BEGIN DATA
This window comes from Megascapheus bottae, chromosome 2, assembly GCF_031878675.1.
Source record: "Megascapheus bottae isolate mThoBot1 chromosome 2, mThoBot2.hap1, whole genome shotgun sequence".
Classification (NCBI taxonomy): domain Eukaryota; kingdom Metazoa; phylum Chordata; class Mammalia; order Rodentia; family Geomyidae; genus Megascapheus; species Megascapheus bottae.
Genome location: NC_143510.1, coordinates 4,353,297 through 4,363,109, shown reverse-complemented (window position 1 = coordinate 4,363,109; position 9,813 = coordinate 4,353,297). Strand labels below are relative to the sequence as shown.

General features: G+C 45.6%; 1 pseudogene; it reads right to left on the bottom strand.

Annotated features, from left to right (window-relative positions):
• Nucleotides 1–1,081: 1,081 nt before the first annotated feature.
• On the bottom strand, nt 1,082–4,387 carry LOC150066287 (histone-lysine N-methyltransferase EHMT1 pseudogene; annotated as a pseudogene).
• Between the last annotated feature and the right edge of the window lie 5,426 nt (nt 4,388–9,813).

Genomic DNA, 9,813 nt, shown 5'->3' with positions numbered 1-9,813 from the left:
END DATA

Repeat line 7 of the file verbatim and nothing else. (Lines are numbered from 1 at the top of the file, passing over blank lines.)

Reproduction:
• Nucleotides 1–1,081: 1,081 nt before the first annotated feature.